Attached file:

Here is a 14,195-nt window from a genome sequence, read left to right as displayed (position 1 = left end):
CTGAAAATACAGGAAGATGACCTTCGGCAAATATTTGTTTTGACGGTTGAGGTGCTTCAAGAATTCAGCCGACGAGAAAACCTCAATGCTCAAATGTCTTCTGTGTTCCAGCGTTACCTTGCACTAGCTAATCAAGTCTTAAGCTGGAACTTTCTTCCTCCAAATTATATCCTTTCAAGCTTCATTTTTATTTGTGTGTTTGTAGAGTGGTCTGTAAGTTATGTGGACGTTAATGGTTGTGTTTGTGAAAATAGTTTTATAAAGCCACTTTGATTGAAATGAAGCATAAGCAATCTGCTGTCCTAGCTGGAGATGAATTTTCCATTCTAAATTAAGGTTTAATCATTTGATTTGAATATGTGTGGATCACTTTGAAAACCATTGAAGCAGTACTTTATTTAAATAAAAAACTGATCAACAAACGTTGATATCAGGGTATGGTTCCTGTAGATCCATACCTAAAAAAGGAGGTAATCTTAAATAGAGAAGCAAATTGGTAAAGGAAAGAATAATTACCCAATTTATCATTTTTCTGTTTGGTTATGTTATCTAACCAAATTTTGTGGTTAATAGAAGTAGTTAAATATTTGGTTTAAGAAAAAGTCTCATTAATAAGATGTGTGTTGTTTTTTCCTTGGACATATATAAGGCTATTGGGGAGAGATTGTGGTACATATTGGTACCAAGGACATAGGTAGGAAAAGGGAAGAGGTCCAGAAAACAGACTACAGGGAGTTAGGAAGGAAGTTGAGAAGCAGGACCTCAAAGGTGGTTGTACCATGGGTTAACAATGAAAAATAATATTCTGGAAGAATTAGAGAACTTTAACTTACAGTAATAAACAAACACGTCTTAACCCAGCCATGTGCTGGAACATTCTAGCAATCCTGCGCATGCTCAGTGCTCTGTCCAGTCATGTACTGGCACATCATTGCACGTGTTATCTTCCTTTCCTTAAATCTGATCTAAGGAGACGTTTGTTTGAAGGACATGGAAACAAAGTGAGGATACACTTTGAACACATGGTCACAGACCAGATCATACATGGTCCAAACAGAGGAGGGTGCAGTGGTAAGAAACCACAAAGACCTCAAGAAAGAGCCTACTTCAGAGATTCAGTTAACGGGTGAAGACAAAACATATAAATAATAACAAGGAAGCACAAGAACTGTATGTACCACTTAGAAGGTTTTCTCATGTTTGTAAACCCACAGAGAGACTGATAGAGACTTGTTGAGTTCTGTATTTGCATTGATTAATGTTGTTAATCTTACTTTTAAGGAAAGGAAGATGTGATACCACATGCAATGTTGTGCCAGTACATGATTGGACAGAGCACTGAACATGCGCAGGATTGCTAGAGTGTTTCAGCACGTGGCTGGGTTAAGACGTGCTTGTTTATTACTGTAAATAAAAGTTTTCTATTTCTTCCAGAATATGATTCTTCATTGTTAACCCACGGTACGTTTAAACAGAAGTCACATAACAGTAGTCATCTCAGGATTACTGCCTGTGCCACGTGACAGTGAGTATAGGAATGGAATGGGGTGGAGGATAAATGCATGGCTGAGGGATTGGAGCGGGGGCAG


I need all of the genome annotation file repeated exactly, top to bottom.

Here is a 14,195-nt window from a genome sequence, read left to right as displayed (position 1 = left end):
CTGAAAATACAGGAAGATGACCTTCGGCAAATATTTGTTTTGACGGTTGAGGTGCTTCAAGAATTCAGCCGACGAGAAAACCTCAATGCTCAAATGTCTTCTGTGTTCCAGCGTTACCTTGCACTAGCTAATCAAGTCTTAAGCTGGAACTTTCTTCCTCCAAATTATATCCTTTCAAGCTTCATTTTTATTTGTGTGTTTGTAGAGTGGTCTGTAAGTTATGTGGACGTTAATGGTTGTGTTTGTGAAAATAGTTTTATAAAGCCACTTTGATTGAAATGAAGCATAAGCAATCTGCTGTCCTAGCTGGAGATGAATTTTCCATTCTAAATTAAGGTTTAATCATTTGATTTGAATATGTGTGGATCACTTTGAAAACCATTGAAGCAGTACTTTATTTAAATAAAAAACTGATCAACAAACGTTGATATCAGGGTATGGTTCCTGTAGATCCATACCTAAAAAAGGAGGTAATCTTAAATAGAGAAGCAAATTGGTAAAGGAAAGAATAATTACCCAATTTATCATTTTTCTGTTTGGTTATGTTATCTAACCAAATTTTGTGGTTAATAGAAGTAGTTAAATATTTGGTTTAAGAAAAAGTCTCATTAATAAGATGTGTGTTGTTTTTTCCTTGGACATATATAAGGCTATTGGGGAGAGATTGTGGTACATATTGGTACCAAGGACATAGGTAGGAAAAGGGAAGAGGTCCAGAAAACAGACTACAGGGAGTTAGGAAGGAAGTTGAGAAGCAGGACCTCAAAGGTGGTTGTACCATGGGTTAACAATGAAAAATAATATTCTGGAAGAATTAGAGAACTTTAACTTACAGTAATAAACAAACACGTCTTAACCCAGCCATGTGCTGGAACATTCTAGCAATCCTGCGCATGCTCAGTGCTCTGTCCAGTCATGTACTGGCACATCATTGCACGTGTTATCTTCCTTTCCTTAAATCTGATCTAAGGAGACGTTTGTTTGAAGGACATGGAAACAAAGTGAGGATACACTTTGAACACATGGTCACAGACCAGATCATACATGGTCCAAACAGAGGAGGGTGCAGTGGTAAGAAACCACAAAGACCTCAAGAAAGAGCCTACTTCAGAGATTCAGTTAACGGGTGAAGACAAAACATATAAATAATAACAAGGAAGCACAAGAACTGTATGTACCACTTAGAAGGTTTTCTCATGTTTGTAAACCCACAGAGAGACTGATAGAGACTTGTTGAGTTCTGTATTTGCATTGATTAATGTTGTTAATCTTACTTTTAAGGAAAGGAAGATGTGATACCACATGCAATGTTGTGCCAGTACATGATTGGACAGAGCACTGAACATGCGCAGGATTGCTAGAGTGTTTCAGCACGTGGCTGGGTTAAGACGTGCTTGTTTATTACTGTAAATAAAAGTTTTCTATTTCTTCCAGAATATGATTCTTCATTGTTAACCCACGGTACGTTTAAACAGAAGTCACATAACAGTAGTCATCTCAGGATTACTGCCTGTGCCACGTGACAGTGAGTATAGGAATGGAATGGGGTGGAGGATAAATGCATGGCTGAGGGATTGGAGCGGGGGCAG